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Marie Mandíková | March 26, 2024

CJEU raises its finger in warning: Discrimination against employees in the regulation of liability for unpaid claims of an insolvent employer

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If insolvency proceedings are opened with a company that is also an employer, the employment relationships of its employees remain unchanged. However, the bankruptcy of a company can be a warning sign in the eyes of employees that the employer is unable to meet their wage and other financial demands (e.g. compensation for unused leave from work, severance pay, etc.).

EU legislation takes this situation into account. Directive 2008/94/EC [1] requires Member States to set up institutions to ensure the payment of employees’ outstanding claims in order to guarantee the protection of employees in the event of an employer’s insolvency. In the Czech Republic, this obligation is reflected in Act No. 118/2000 Coll., on the Protection of employees in the event of employer insolvency and on amendments to certain acts, as amended (the “Employee Protection Act”). If an insolvent employer fails to satisfy an employee’s outstanding wage claims, this obligation passes to the regional branch of the Labour Office under the Employee Protection Act.

French law has dealt with the requirement of Directive 2008/94/EC by providing in the Labour Code that every private employer must insure its employees. This insurance must cover the risk of non-payment of employees’ financial claims under the employment contract if the employer goes into insolvency, compulsory liquidation or in the event of proceedings for business rescue measures. However, according to the case-law of the French Court of Cassation, the guarantee provided by the so-called AGS (employee wage guarantee scheme) does not extend to the claims of all employees. The guarantee applies only to claims arising from the employment contract of an employee, whose employment has been terminated at the initiative of the insolvency administrator, liquidator or the employer itself. The guarantee is therefore excluded in cases of immediate termination of employment , termination by court order or retirement.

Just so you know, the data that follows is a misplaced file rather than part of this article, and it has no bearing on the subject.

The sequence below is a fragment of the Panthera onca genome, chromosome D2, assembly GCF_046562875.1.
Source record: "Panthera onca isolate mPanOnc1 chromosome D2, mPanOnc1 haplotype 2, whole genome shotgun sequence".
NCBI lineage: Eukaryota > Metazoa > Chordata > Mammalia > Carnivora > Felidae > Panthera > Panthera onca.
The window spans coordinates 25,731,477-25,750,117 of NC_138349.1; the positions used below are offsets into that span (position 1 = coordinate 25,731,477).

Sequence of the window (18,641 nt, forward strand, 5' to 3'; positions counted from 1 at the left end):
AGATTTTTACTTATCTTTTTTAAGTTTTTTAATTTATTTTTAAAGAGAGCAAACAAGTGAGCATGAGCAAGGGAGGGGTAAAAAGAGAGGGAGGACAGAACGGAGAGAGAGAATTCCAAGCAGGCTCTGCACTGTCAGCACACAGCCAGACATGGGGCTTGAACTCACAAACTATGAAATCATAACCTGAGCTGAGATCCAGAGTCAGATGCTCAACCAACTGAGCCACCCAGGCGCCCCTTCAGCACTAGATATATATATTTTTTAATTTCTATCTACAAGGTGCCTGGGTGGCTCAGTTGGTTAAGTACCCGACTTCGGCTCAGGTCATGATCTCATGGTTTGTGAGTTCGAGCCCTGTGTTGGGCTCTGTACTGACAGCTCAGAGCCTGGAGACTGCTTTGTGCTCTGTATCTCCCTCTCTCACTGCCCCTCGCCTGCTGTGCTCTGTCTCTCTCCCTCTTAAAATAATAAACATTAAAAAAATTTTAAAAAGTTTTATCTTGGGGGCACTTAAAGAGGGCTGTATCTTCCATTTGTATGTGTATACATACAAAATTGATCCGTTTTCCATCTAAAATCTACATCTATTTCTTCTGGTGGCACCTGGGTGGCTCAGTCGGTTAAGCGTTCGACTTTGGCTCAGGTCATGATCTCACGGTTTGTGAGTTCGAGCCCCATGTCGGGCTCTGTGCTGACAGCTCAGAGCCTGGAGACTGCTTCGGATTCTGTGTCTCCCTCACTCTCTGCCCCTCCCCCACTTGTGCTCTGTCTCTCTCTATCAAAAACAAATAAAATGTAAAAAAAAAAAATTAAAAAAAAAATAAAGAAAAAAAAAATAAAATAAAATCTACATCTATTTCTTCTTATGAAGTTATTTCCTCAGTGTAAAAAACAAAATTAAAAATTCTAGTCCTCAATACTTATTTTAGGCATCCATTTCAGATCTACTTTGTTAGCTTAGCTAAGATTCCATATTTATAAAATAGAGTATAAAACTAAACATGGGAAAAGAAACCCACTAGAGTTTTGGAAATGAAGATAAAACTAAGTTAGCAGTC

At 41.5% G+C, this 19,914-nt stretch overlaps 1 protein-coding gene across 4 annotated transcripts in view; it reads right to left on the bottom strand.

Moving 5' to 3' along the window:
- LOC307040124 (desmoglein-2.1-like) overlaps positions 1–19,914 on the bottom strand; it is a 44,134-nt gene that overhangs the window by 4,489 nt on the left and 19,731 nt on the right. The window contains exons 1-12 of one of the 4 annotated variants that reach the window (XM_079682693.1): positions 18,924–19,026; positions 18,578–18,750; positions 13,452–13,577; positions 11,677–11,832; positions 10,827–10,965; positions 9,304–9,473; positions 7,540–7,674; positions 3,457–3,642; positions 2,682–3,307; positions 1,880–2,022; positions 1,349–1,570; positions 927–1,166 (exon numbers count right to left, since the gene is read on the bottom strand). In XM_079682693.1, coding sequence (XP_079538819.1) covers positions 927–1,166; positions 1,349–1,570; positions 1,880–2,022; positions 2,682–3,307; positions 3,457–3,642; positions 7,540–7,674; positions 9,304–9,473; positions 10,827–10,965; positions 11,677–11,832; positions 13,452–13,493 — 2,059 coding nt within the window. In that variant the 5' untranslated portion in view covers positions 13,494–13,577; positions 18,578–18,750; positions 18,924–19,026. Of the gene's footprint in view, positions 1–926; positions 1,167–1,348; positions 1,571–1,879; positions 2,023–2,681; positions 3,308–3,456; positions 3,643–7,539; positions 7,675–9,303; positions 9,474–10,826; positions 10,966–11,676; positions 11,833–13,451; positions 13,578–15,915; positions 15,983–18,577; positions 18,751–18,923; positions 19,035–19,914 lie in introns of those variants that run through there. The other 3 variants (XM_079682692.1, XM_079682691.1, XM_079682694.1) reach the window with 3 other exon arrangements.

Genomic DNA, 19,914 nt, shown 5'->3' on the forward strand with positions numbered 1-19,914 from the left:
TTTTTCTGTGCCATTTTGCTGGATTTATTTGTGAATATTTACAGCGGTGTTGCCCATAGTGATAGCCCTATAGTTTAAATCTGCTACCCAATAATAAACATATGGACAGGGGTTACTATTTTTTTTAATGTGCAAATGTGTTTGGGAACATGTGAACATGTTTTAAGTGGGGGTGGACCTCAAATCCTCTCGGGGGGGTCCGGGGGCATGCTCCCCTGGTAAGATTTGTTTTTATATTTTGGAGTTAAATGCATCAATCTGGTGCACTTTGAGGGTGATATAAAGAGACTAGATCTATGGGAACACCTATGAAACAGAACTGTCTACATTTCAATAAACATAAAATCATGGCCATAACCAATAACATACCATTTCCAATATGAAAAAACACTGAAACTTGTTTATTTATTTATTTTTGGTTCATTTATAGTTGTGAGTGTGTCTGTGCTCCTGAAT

But doesn’t this practice result in unequal treatment of employees? And if so, is the difference in treatment objectively justified? Is the interpretation of the Court of Cassation in compliance with Directive 2008/94/EC?

The CJEU answered these questions in its judgment of 22 February 2024[2], in which it dealt with the case of a company, against which insolvency proceedings were opened in 2018. Some employees of this company opted for immediate termination of employment due to breach of duty by the employer. These employees subsequently appealed to the court, which confirmed that these facts justified this unilateral termination. The employees concerned were therefore entitled under French law to compensation for failure to comply with the period of notice, untaken leave, severance pay and compensation. However, according to the case law of the Court of Cassation, these claims are not covered by the guarantee provided by AGS.

The CJEU recalled that Directive 2008/94 does not distinguish between employees’ claims in terms of whether their employment contract was terminated by the employer or by themselves (or by another entity). The French Government objects that the difference in treatment is justified in this case by the need to continue the activity of the undertaking, to preserve jobs and to satisfy debts over time, whereas the immediate termination of the employment relationship by the employee following the opening of the employer’s insolvency proceedings is contrary to those needs. However, this argument did not hold up at the CJEU. According to the CJEU, the obligation of the guarantee institution to guarantee the claims of employees cannot be excluded if the employment relationship is terminated by the employee due to a breach of duty by the employer. Moreover, according to the CJEU, if the immediate termination of the employment relationship by the employee is justified, it cannot be regarded as the result of the employee’s will – in fact, it is the result of a breach of duty by the employer.

It follows from the above conclusions of the CJEU that the case-law of the Court of Cassation establishes an unjustified inequality and violation of the principle of non-discrimination. And what does this mean for EU Member States? National laws are obliged to transpose the requirement to ensure the payment of outstanding claims of employees by a guarantee institution in the event of the employer’s insolvency. At the same time, legislation and case law must respect the general principle of equality and non-discrimination and treat employees in comparable situations equally.

[1] Directive 2008/94/EC of the European Parliament and of the Council of 22 October 2008 on the protection of employees in the event of the insolvency of their employer

[2] Judgment of the Court of Justice of 22 February 2024 in Case C-125/23, ECLI:EU:C:2024:163